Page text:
By Tony Tjan, CEO and Managing Partner, Cue Ball Capital
Let’s face it: 2017 wasn’t a year where the world set inspiring standards to which all of us should aspire. A seemingly infinite news cycle of corporate scandals, Hollywood sexism and scandal-ridden Silicon Valley cultures (and I’m not even adding politics into this mix) makes me realize how more ever we need to reestablish our trust in institutions and leadership through a “Call To Clean.”
From business ethics to healthy living—including alternatives to traditional models that improve our wellbeing— Cue Ball Capital seeks to advance this Call to Clean movement not just by backing complementary companies but by advocating a longer-term perspective—and time frame—around capital investments that have the potential to create positive, durable change. Clean isn’t just a matter of altruism. At Cue Ball we believe strongly that this area holds great long-term superior return potential for long-lasting value creation.
First, though, let’s take a look at some of the meanings of the word clean. For decades companies have sought to harness the sun, wind, tides and other natural resources on behalf of clean energy initiatives—and yes, a heightened commitment to clean energy is one element we’re calling for. Also for decades, cities and municipalities have sought to clean up our streets and communities to rid them of litter, drugs and crimes—and again, yes, that’s another element we value, too. Outside of science, business and government we’ve also seen a widespread cultural emphasis on cleaning our bodies, minds and souls through a better-rounded approach to our physical, emotional and spiritual well-being. That, too, is another facet of the Call to Clean.
In addition, we’re also calling for a complete reevaluation and subsequent correction of everything that isn’t clean – things that are, in fact, quite literally dirty, whether we’re talking about thoughtlessly short-term environmental practices or more fundamental human and values-driven qualities, including the premium businesses need to place on truth, humility, and self-awareness as baseline, non-negotiable expectations of leadership and institutions.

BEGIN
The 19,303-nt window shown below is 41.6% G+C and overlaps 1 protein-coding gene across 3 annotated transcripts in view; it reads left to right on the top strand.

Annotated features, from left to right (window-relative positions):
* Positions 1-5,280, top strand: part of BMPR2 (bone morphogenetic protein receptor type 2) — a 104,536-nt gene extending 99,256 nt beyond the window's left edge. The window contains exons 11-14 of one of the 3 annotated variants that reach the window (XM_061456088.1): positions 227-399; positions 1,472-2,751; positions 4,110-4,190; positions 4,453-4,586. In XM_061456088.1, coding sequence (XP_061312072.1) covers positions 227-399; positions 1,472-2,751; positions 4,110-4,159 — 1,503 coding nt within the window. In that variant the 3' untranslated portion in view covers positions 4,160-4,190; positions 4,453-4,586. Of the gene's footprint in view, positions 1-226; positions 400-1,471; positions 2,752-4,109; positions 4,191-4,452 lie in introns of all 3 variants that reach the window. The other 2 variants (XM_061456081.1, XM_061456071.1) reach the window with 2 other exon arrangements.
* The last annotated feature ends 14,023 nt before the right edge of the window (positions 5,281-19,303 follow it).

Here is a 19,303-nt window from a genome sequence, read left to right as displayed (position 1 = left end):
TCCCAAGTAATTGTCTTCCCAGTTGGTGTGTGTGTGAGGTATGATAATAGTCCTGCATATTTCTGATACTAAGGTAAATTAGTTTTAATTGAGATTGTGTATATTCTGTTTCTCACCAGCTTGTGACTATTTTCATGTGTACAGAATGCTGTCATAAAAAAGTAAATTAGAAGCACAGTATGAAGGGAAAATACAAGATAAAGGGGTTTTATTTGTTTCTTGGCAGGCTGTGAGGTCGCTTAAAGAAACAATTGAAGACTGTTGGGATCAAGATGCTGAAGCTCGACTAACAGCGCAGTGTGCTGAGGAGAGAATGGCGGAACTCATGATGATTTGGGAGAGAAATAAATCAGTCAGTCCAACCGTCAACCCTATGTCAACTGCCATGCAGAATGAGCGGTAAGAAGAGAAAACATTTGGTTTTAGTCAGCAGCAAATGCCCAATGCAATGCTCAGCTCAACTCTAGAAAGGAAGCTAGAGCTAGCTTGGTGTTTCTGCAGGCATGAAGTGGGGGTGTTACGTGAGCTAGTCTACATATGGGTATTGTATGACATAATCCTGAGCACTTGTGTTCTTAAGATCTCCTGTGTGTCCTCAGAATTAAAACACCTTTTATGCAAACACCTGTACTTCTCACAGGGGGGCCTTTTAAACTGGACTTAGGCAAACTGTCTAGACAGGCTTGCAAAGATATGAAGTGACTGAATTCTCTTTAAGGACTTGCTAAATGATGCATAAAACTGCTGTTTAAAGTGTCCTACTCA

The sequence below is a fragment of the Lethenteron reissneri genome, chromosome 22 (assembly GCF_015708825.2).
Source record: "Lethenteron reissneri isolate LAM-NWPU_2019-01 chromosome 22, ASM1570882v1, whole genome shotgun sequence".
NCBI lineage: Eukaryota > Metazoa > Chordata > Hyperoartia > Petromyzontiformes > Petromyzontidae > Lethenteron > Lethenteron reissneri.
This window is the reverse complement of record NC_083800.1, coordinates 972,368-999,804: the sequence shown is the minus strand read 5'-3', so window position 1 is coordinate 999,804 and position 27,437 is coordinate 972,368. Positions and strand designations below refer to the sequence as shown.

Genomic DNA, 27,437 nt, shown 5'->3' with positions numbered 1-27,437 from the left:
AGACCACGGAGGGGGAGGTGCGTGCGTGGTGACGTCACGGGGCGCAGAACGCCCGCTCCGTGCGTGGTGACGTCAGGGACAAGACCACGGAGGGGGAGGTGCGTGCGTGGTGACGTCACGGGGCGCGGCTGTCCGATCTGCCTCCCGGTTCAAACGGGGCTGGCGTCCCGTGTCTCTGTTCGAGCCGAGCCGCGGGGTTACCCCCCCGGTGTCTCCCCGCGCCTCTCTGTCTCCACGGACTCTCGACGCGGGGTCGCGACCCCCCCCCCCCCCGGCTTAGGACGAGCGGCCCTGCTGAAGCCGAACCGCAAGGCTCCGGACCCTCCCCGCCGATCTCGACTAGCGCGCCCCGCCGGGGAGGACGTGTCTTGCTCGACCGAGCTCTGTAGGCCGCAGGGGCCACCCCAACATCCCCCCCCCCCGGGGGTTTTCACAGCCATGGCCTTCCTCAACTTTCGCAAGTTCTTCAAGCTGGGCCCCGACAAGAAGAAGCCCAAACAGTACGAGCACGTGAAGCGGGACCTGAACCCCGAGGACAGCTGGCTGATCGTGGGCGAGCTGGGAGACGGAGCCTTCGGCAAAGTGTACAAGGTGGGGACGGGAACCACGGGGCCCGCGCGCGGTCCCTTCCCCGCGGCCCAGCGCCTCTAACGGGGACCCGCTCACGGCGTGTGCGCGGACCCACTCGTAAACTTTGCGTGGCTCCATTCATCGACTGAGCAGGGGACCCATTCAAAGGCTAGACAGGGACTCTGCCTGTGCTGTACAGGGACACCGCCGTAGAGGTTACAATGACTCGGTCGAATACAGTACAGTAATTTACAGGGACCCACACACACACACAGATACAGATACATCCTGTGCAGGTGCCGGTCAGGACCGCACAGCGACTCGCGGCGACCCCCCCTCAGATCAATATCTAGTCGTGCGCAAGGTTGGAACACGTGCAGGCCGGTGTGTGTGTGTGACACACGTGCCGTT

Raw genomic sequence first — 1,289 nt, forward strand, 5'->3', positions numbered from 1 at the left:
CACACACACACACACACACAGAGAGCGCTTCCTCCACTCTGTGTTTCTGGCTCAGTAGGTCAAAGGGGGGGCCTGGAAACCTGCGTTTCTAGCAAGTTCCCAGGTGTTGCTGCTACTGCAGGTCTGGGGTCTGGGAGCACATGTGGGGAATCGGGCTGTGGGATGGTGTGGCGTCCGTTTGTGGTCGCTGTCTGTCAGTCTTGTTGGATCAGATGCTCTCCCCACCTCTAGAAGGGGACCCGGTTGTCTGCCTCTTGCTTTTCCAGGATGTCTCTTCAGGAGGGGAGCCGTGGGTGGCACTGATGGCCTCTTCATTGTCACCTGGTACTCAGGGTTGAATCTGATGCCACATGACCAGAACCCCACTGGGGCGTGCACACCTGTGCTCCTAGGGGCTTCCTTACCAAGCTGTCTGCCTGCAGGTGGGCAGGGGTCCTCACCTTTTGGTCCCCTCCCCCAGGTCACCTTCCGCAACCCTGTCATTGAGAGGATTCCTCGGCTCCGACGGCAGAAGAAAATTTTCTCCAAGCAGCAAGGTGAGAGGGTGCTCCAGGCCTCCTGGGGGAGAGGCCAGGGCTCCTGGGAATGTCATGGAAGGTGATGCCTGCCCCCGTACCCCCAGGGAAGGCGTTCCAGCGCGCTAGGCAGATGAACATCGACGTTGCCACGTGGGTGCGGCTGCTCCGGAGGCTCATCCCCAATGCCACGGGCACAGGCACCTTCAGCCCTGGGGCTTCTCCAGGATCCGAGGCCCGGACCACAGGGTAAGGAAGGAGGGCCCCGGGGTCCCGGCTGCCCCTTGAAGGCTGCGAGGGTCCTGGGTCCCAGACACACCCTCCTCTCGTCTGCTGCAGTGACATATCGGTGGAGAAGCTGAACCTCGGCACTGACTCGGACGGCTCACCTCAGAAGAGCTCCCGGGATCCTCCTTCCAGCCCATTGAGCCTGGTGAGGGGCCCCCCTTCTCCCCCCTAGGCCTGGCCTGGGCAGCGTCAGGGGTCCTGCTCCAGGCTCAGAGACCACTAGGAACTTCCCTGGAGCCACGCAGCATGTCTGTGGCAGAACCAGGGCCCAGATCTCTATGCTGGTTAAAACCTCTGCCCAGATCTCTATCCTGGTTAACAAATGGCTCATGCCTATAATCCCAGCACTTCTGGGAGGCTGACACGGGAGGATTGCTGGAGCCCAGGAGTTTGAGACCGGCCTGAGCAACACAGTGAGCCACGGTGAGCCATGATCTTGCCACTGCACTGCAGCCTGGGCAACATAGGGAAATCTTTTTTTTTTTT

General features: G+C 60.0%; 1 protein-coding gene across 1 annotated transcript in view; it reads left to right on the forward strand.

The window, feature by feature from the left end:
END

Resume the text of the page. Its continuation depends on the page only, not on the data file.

Why shouldn’t we want to eliminate unethical business practices, dirty politics (on all sides) and harmful practices and consumption? It’s a no-brainer. More importantly, we need to explore the role each one of us plays in our own consumption patterns, leadership styles or approaches to mentorship. Working collectively, we can embrace a simpler, more purposeful and yes, cleaner approach to practically everything.
At Cue Ball Capital, we embrace the Call to Clean philosophy across all our business practices, as well as in our lifestyle and venture investments. Nearly all our inclusionary companies embrace some form of conscious consumerism. Several of these companies are clean and fair beauty businesses armed with purpose-driven missions of providing consumers with safer, more natural and more ethical choices. At their foundation, as I point out in my book, “Good People: The Only Leadership Decision That Really Matters,” are two qualities essential for creating any transformative culture, namely, truth and integrity. I believe that no business can hope to attain its higher purpose or highest expression without first establishing a foundation of clean and ethical business practices.